• A rash or infection on other parts of the body.


    Piedra or trichomycosis nodularis is a less common fungal infection that can lead to hair loss. A piedra infection can affect hairs across the body, including around the genital areas.

    There are two types of piedra: white piedra and black piedra. Black piedra is caused by the fungus Piedraia hortae and is generally found in tropical countries. White piedra is caused by the fungi Trichosporon beigelii and other fungi commonly found in Southern parts of the U.S. and Europe. When the infection is bad and the skin is seriously impacted, affected hair becomes weak and breaks off easily.

    Seborrheic Dermatitis

    Seborrheic dermatitis is a non-contagious skin condition that's characterized by redness, flaking and oily or dry scales. Seborrheic dermatitis can increase Malassezia yeast found on the skin, which can result in an overgrowth of yeast and inflammation. The inflammation can result in itching and scratching that damages the hair follicles, which can result in hair loss. Thankfully, hair loss related to these conditions is typically temporary.

    Related: Can Infections Cause Hair Loss?

    Caring for Hair After a Fungal Infection

    Thankfully, treating tinea capitis and other fungal infections is generally pretty straightforward, especially if caught early. If you suspect seborrheic dermatitis, scalp ringworm or any fungal infection on your scalp, visit a doctor for treatment.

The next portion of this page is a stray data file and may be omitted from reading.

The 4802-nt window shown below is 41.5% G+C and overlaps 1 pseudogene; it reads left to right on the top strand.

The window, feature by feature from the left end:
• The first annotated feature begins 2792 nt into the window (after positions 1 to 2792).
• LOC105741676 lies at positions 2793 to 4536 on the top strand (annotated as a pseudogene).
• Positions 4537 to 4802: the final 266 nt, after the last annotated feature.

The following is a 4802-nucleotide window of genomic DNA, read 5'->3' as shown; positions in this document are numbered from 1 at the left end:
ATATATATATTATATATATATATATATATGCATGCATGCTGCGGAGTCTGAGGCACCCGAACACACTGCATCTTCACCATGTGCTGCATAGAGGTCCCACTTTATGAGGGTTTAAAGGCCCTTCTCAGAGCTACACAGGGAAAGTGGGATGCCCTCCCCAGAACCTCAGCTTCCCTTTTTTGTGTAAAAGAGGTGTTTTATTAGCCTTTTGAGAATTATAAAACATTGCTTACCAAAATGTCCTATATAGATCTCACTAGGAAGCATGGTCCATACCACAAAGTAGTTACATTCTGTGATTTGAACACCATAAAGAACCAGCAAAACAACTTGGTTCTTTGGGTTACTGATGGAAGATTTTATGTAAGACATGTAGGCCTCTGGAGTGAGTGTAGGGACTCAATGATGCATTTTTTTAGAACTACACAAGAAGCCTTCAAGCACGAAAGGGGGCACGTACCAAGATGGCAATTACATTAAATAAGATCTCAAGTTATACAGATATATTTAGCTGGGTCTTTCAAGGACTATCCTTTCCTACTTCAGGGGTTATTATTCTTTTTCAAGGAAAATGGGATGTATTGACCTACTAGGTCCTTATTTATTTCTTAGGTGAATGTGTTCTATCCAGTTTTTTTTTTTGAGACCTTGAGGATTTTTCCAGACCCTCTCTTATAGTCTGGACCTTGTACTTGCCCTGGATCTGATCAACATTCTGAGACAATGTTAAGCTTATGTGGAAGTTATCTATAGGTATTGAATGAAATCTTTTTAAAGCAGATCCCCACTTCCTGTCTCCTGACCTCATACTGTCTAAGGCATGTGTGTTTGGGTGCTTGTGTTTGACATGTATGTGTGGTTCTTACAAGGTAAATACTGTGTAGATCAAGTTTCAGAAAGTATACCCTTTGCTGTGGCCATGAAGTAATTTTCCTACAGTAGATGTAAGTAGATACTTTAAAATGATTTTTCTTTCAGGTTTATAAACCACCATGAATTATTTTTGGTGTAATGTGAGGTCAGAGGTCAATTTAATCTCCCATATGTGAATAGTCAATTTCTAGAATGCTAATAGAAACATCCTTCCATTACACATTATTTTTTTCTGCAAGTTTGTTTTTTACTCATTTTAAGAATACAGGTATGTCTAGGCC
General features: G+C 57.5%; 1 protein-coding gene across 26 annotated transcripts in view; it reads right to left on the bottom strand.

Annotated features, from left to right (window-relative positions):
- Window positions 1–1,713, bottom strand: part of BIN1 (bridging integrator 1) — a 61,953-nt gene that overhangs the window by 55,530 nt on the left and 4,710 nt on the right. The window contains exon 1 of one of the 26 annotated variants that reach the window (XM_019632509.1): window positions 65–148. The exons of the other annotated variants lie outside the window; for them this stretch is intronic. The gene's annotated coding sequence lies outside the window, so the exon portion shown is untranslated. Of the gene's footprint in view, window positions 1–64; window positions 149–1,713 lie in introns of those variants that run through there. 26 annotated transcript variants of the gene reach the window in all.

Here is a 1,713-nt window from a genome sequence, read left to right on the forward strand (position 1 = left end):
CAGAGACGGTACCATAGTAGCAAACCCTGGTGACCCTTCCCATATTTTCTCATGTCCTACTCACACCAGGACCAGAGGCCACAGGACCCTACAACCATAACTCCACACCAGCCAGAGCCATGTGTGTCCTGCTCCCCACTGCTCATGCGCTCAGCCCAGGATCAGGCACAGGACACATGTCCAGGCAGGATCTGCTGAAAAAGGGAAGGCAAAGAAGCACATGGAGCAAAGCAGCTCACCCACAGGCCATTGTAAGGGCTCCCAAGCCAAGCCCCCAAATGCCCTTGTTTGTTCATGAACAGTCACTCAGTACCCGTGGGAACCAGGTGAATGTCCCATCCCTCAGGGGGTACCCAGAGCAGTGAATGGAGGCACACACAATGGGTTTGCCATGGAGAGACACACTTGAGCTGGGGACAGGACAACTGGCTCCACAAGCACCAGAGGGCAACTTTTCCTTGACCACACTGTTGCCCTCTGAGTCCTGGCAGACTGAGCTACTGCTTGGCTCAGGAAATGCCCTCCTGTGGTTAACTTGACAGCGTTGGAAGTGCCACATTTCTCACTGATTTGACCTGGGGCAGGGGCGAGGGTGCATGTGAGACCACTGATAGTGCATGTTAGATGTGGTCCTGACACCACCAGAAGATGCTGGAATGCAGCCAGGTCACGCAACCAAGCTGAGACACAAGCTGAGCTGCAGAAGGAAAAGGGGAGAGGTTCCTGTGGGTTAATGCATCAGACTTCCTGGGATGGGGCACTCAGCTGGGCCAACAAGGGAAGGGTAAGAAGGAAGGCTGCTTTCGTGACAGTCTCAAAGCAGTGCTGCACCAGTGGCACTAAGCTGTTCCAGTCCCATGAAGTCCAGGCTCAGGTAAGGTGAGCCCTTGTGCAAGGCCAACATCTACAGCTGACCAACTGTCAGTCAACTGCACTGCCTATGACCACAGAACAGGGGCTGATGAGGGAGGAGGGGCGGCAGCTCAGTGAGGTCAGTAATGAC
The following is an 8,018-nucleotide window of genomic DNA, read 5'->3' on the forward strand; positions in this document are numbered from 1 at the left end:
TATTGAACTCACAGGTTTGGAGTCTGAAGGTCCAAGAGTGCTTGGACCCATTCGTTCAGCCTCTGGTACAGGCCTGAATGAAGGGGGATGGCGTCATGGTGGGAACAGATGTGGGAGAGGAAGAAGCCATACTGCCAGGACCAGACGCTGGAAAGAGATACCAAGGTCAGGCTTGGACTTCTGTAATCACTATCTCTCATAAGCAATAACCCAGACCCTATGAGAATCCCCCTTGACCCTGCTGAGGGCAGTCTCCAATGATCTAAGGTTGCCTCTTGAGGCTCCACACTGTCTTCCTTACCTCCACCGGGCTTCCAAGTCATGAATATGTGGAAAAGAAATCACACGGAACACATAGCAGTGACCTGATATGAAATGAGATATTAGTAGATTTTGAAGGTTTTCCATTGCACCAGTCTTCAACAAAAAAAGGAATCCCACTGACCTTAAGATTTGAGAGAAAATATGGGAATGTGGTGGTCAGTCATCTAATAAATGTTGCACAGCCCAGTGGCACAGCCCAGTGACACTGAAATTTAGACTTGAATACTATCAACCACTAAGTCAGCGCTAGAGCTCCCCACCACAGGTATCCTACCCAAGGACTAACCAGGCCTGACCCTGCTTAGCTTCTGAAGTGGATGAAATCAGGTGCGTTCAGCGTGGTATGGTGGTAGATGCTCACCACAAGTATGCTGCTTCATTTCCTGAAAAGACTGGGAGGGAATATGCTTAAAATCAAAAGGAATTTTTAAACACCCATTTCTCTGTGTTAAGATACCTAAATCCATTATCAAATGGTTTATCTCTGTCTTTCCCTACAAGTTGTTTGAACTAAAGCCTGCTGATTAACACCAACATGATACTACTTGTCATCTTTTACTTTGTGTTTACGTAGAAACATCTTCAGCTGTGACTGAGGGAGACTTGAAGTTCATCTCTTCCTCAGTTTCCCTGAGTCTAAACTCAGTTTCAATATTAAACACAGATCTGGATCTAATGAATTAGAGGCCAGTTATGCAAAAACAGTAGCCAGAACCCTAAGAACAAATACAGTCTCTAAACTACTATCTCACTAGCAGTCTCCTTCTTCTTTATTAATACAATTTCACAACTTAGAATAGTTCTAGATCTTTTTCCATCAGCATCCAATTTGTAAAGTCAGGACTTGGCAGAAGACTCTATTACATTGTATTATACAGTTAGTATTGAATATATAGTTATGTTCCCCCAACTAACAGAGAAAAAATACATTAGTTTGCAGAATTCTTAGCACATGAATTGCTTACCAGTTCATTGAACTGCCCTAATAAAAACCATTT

Dermatologists will take hair and skin samples to reach a diagnosis. Once the fungal infection is identified, the best treatment is prescribed. Treatment might be an antifungal medication or, in some cases, antibiotics. Treatment might also include antifungal shampoos, which are often used alongside medication and contain sulfur, zinc pyrithione, salicylic acid and selenium sulfide. Azole-based shampoos have also recently gained popularity in the treatment of seborrheic dermatitis.

    Once your fungal infection has been treated, apply GRO Hair Serum, which uses a unique blend of vegan ingredients to revitalize hair roots and soothe the scalp gently.

    To prevent the risk of a contagious fungal infection, keep your hair clean and avoid sharing combs, brushes and hats with other people. Also, discuss how to prevent any non-contagious fungal infection from arising again with your medical provider.

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    The Final Word

    Fungal infections and fungus hair loss are surprisingly common. Thankfully, they're easy to treat and aren't usually serious — though they can cause distress and discomfort. However, if a fungal infection goes untreated, other complications can result.

    To keep hair healthy, gorgeous and glossy, take precautions to avoid fungus and change up your haircare routine by including products that take a natural approach to improve the wellness of your hair and scalp.


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      Disclaimer: Information in this article is intended for general informational and entertainment purposes only. It is not intended to constitute medical advice, diagnosis, or treatment. Always seek professional medical advice from your physician.